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Krishna Dwaipayana Vyasa
This eBook from the Gutenberg Project consists of approximately 454 pages of information about Mahabharata of Krishna-Dwaipayana Vyasa Bk. 3 Pt. 1.

SECTION XXXVIII

(Kairata Parva)

Janamejaya said, “O illustrious one, I desire to hear in detail the history of the acquisition of weapons by Arjuna of spotless deeds.  O tell me how that tiger among men, Dhananjaya, of mighty arms and possessed of great energy, entered that solitary forest without fear.  And, O thou foremost of those acquainted with the Veda, what also did Arjuna do while dwelling there?  How also were the illustrious Sthanu and the chief of the celestials gratified by him?  O thou best of regenerate ones, I desire to hear all this under thy favour.  Thou art omniscient; thou knowest all about the gods and all about men.  O Brahmana, the battle that took place of old between Arjuna—­that foremost of smiters never defeated in battle—­and Bhava was highly extraordinary and without parallel.  It maketh one’s hair stand on end to hear of it.  Even the hearts of those lions among men—­the brave sons of Pritha—­trembled in consequence of wonder and joy and a sense of their own inferiority.  O tell me in full what else Arjuna did, I do not see even the most trivial thing to Jishnu that is censurable.  Therefore, recite to me in full the history of that hero.”

Vaisampayana said, “O tiger among Kurus, I shall recite to thee that narration, excellent and extensive and unrivalled, in connection with the illustrious hero.  O sinless one, hear in detail the particulars about Arjuna’s meeting with the three-eyed god of gods, and his contact with the illustrious god’s person!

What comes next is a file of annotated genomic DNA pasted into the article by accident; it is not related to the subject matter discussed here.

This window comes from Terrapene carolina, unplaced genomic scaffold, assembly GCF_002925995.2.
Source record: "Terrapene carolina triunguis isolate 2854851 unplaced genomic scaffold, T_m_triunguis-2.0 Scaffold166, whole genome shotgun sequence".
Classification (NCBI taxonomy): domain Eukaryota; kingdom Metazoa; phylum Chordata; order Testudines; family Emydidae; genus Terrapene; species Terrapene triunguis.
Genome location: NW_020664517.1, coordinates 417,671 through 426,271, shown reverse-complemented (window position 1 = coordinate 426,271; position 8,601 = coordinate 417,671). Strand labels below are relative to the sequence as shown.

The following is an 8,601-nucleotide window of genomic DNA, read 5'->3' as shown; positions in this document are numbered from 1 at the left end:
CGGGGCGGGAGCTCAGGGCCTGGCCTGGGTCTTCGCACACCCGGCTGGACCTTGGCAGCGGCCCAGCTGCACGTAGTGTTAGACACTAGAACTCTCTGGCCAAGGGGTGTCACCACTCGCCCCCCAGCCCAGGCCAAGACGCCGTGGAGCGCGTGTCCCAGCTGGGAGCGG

“At Yudhishthira’s command, Dhananjaya of immeasurable prowess set out (from Kamyaka) to obtain a sight of Sakra, the chief of the celestials and of Sankara, the god of gods.  And the strong-armed Arjuna of great might set out armed with his celestial bow and a sword with golden hilt, for the success of the object he had in view, northwards, towards the summit of the Himavat.  And, O king, that first of all warriors in the three worlds, the son of Indra, with a calm mind, and firmly adhering to his purpose, then devoted himself, without the loss of any time, to ascetic austerities.  And he entered, all alone, that terrible forest abounding with thorny plants and trees and flowers and fruits of various kinds, and inhabited by winged creatures of various species, and swarming with animals of diverse kinds, and resorted to by Siddhas and Charanas.  And when the son of Kunti entered that forest destitute of human beings, sounds of conchs and drums began to be heard in the heavens.  And a thick shower of flowers fell upon the earth, and the clouds spreading over the firmament caused a thick shade.  Passing over those difficult and woody regions at the foot of the great mountains, Arjuna soon reached the breast of the Himavat; and staying there for sometime began to shine in his brilliancy.  And he beheld there numerous trees with expanding verdure, resounding with the melodious notes of winged warblers. 

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